Brace yourself. The girl who doesn’t talk politics is talking about politics again. Dang, if I keep this up I may lose my status. Never mind that, this is important.
I learned 2 important lessons during this election year. If I don’t share them, you may make the same mistakes. I don’t want that. So I’m sharing. Pass it on.
Important Lesson #1-
Don’t vote by mail in ballot.
I’m actually super sad about this one. Mailing in my vote 2 weeks early always makes me feel so accomplished and ahead-of-the-curve (where every irrational perfectionist wants to be). But this year, because of allegations of fraud against my state in the primaries, the news has been all over this vote counting thing here. Here is the picture: the election is over. The votes have been called. Candidates are conceding their races. Riots have started. But does the County Recorder here care about getting those early ballots counted? Nope. In fact she’s been interviewed on the news saying they’ll “count them when they count them.”
My vote could likely still be sitting there behind her, waiting.
Next year I’ll stand in line. Maybe I’ll see you there.
Important Lesson #2-
Register with a major party.
Okay, hold on. Don’t get all up in arms on me yet. I didn’t say you had to vote for a major party candidate. In fact, I don’t give a darn who you vote for. I’m all in favor of Independent and Green parties.
BUT this year we seriously maimed ourselves during the primaries. You could get your voice in there earlier, help control which people run in the actual election. But only if you register with a major party.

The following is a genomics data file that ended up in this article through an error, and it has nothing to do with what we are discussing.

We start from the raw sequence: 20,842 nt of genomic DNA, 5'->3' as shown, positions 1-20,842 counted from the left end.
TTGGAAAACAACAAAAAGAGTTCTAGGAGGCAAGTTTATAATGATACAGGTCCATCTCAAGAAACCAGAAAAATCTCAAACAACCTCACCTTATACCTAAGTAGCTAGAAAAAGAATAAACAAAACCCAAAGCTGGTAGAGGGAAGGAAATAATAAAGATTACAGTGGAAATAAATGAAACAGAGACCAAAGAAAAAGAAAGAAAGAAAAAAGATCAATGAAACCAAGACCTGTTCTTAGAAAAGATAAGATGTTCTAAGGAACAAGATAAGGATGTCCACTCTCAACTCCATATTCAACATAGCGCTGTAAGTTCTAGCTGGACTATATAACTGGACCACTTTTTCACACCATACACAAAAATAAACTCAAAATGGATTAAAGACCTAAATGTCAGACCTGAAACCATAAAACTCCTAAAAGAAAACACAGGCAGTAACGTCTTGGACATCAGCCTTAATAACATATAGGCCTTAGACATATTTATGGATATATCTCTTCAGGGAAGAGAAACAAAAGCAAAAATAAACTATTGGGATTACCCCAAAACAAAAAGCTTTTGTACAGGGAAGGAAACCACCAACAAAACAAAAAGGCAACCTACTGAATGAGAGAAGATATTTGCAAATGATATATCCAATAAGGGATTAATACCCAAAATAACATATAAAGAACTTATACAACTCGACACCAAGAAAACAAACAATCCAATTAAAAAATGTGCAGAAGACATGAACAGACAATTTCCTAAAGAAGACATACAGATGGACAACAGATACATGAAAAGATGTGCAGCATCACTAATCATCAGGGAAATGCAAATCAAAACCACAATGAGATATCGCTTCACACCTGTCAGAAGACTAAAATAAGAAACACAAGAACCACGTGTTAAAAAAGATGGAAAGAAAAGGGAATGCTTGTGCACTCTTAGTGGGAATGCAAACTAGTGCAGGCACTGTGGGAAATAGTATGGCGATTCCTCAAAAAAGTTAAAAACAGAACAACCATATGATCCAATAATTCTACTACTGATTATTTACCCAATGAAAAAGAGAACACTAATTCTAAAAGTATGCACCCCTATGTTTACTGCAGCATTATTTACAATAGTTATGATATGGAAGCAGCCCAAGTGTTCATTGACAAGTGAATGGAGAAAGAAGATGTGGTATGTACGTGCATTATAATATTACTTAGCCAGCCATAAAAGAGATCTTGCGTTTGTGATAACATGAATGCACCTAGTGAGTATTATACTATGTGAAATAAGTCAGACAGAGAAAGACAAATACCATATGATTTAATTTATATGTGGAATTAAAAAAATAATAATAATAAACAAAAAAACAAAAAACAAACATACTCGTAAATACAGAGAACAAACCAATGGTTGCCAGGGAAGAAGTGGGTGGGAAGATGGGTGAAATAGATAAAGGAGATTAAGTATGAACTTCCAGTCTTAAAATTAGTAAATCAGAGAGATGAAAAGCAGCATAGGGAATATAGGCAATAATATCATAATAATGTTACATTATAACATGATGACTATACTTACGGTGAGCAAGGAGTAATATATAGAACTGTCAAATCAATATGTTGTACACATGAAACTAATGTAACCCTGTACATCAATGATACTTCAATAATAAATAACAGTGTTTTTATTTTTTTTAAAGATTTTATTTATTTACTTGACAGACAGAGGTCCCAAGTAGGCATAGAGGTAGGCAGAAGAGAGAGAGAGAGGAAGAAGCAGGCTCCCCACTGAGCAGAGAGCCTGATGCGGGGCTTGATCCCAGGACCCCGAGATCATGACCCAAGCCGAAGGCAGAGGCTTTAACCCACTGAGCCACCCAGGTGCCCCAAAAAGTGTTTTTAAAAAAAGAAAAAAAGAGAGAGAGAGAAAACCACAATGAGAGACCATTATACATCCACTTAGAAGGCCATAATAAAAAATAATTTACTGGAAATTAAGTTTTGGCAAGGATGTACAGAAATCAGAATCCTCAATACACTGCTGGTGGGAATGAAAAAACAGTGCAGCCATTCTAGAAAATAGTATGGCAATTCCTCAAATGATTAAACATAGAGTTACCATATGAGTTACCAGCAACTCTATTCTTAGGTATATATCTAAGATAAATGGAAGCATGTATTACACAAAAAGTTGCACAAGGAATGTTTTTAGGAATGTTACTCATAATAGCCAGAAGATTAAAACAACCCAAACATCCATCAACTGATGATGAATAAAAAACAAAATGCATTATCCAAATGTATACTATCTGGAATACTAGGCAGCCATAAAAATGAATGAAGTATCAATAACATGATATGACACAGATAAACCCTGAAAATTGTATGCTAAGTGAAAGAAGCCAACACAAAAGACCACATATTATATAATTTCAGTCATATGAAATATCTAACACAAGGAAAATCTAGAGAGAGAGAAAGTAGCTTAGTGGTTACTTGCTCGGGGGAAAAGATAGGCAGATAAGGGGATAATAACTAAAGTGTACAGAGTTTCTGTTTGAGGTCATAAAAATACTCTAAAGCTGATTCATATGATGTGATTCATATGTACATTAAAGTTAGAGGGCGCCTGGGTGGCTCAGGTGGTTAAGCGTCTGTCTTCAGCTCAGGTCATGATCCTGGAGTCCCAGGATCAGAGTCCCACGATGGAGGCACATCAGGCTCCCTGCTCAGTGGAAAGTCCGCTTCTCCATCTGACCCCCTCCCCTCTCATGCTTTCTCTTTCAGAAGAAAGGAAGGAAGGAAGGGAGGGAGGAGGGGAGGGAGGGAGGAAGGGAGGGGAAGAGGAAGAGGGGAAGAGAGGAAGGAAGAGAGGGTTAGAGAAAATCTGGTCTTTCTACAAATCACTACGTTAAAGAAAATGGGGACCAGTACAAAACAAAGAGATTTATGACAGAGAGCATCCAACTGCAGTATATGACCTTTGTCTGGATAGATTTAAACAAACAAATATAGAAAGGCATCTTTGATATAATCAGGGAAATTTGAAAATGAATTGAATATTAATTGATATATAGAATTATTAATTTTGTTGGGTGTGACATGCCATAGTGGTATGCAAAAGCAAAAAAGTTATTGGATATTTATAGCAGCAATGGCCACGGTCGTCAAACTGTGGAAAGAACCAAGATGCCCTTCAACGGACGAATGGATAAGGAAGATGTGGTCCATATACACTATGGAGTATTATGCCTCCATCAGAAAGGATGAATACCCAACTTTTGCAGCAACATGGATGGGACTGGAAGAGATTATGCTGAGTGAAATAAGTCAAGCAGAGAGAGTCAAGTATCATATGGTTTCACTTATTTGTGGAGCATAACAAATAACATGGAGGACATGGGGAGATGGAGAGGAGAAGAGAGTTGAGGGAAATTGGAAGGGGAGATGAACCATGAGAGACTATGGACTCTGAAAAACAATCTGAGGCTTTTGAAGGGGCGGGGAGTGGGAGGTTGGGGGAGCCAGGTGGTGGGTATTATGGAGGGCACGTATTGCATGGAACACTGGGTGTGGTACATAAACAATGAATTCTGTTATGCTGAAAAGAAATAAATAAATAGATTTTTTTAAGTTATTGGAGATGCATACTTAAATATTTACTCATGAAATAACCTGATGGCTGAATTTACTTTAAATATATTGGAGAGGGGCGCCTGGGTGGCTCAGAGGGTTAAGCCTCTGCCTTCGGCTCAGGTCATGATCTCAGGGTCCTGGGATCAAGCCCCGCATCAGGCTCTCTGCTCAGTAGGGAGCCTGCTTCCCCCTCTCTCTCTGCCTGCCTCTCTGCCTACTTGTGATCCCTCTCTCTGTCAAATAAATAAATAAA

Now there are some states who claim you can vote in primaries if you are registered independent. But when all those independent voters turned up to vote in our elections…well, you probably saw the news. Hello, voter fraud cases.
So I’m glad I registered with a major party, even if it’s only for primaries.
There’s my two cents in regards to voting. There are more opinions buried in there, but this is enough for now. Who knows, maybe as I get older I’ll start talking politics.
Today, we’re featuring an interview with a writer who’s also a mother and an elementary school teacher: Tabatha Shipley! Tell us a bit about yourself and what you write. I write fiction, usually for a younger audience. As a teacher I became aware of a lack of interesting material in a younger age […]
Inspired by a daily challenge (of the same word) and scribbled on the back of an envelope and a flyer…here’s a work of fiction for you.
Sometimes things happen in life.
Things you think you can’t survive.
Last January, it happened to me. One day I’m a high school Senior, living a life that’s chaotic in all the ways that seem so simple now. I’m worried about grades, college, boys, drama, and a part-time job.